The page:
• Zilog Z80 - Considered an 8-bit CPU, it has an 8-bit data bus, 16-bit address bus, and a mix of 8-bit and 16-bit registers.
  • Intel 8086 - Considered a 16-bit CPU, it has a 16-bit data bus, a 20-bit address bus, and 16-bit registers.
  • Intel 8088 - Considered a 16-bit CPU, even though it has only an 8-bit external data bus. Everything else is identical to the 8086. The original IBM PC was based on this CPU.
  • Intel 80386 - Considered a 32-bit CPU, it has a 32-bit data bus, 32-bit address bus, and 32-bit registers.
  • Intel 80386SX - Considered a 32-bit CPU, even though it has only a 16-bit external data bus and a 24-bit external address bus. Everything else is identical to the 80386.

As you can see, the bitness of a CPU is not always based on the size of the external data bus, the size of the external address bus, or the size of the largest registers. It usually has to do with how much data it can move around at a time internally, but that’s not always the case.

If you hop in the wayback machine to the 1975 - 1980 time frame, I’d say the main difference is the natural bitwidth that the instructions work on for data. 8-bit CPUs worked most naturally on 8 bit data, while 16-bit CPUs worked most naturally on 16-bit data.

I say “most naturally,” as in that was the default computation width. Many 16-bit CPUs had instructions for operating on 8-bit data as well. TMS9900 and 8086 are examples.

Under the hood, a number of 16-bit CPUs had an 8-bit ALU that got double-pumped. TMS9900 and CP1600 fit this description. Both were considered 16-bit CPUs though.

Heck, t

If you hop in the wayback machine to the 1975 - 1980 time frame, I’d say the main difference is the natural bitwidth that the instructions work on for data. 8-bit CPUs worked most naturally on 8 bit data, while 16-bit CPUs worked most naturally on 16-bit data.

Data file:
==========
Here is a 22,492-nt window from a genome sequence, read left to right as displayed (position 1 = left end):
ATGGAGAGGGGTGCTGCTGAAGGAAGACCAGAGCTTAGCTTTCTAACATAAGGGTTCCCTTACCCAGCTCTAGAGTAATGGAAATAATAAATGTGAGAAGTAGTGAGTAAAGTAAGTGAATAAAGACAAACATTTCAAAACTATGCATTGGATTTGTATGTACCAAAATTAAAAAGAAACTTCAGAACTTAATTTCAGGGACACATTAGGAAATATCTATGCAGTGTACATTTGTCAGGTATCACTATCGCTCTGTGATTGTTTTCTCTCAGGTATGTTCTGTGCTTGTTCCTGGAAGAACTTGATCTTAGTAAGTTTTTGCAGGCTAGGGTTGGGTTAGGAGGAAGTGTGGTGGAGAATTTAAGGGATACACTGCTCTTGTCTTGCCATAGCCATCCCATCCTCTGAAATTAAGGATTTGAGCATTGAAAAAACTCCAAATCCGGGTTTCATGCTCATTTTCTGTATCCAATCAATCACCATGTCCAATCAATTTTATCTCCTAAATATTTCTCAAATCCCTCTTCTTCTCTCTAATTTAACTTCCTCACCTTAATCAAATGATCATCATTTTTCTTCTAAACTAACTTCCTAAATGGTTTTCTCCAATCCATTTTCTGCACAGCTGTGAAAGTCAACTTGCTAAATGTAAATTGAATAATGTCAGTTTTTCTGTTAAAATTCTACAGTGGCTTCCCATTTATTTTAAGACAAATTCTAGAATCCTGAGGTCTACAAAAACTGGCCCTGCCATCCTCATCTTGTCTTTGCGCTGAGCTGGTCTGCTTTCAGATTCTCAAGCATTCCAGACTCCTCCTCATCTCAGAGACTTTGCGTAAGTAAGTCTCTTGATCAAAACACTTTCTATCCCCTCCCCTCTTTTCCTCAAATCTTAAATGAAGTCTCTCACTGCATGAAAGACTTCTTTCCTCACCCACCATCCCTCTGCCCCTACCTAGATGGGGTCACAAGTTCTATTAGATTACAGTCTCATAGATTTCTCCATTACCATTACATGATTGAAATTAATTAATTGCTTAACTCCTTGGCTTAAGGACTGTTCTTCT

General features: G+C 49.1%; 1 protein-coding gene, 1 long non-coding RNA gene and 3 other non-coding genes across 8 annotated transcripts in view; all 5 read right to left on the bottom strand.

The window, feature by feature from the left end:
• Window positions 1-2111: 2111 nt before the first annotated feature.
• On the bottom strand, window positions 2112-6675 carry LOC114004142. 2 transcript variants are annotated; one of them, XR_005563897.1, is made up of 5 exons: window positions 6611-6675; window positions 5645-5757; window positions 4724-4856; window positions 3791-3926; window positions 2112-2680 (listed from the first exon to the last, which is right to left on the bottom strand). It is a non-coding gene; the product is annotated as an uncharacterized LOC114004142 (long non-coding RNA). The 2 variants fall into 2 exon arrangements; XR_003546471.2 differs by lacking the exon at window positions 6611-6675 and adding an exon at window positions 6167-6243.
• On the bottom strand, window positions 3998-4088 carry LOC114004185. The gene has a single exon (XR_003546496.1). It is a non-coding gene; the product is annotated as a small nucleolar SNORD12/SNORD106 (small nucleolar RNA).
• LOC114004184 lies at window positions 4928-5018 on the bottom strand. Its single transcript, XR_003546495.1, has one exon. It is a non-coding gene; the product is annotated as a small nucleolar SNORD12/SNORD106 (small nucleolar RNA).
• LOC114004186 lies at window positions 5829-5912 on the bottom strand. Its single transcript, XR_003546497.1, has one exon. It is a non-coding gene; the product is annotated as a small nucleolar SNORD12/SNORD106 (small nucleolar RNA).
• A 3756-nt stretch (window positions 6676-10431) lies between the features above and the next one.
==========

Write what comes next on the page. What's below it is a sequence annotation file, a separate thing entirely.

I say “most naturally,” as in that was the default computation width. Many 16-bit CPUs had instructions for operating on 8-bit data as well. TMS9900 and 8086 are examples.

Under the hood, a number of 16-bit CPUs had an 8-bit ALU that got double-pumped. TMS9900 and CP1600 fit this description. Both were considered 16-bit CPUs though.

Heck, the Z-80 was considered an 8-bit CPU despite having a 4-bit ALU.

That difference still holds with modern microcontrollers: 8-bit MCUs work on 8 bit data naturally, while 16-bit MCUs work on 16-bit data naturally.

This is in contrast to modern microprocessors, where “bitness” more accurately describes the size of a pointer.

You might note that I left the 68000 out of this. It’s in a weird space between 16-bit and 32-bit. It’s one of my favorite examples for the argument that the “bitness” of an architecture is not a well defined concept, and is best understood in the context of the era a given processor was popular.

A simplification is that it implies that it has 16 bit arithmetic instructions. 8 bit processors only had 8 bit arithmetic instructions. Modern CPUs have 64 bit arithmetic instructions.

8 bits was always limiting. 16 bits was a bit limiting too, because that only allows for integers between -32768 and 32767. 32 bit was pretty good, but as files got very large, it became a problem because of file size limitations, RAM limitations, and some other limitations.

64 bits seems to be large enough for all uses I know of - if you need larger than 64 bit integers, there’s way around that using arbitrary p

A simplification is that it implies that it has 16 bit arithmetic instructions. 8 bit processors only had 8 bit arithmetic instructions. Modern CPUs have 64 bit arithmetic instructions.

8 bits was always limiting. 16 bits was a bit limiting too, because that only allows for integers between -32768 and 32767. 32 bit was pretty good, but as files got very large, it became a problem because of file size limitations, RAM limitations, and some other limitations.

64 bits seems to be large enough for all uses I know of - if you need larger than 64 bit integers, there’s way around that using arbitrary precision libraries, or simply using floating point values, and accepting a loss of precision. But for addressing memory, 64 bits is more than enough, because that’s a currently inconceivable amount of RAM ( 1.8 * 10^19 bytes of addressable RAM.) And it’s big enough for any files I know of 1000 Petabytes or something like that. While I can conceive of some large database maybe containing that much info, it would not be a single file. But I digress…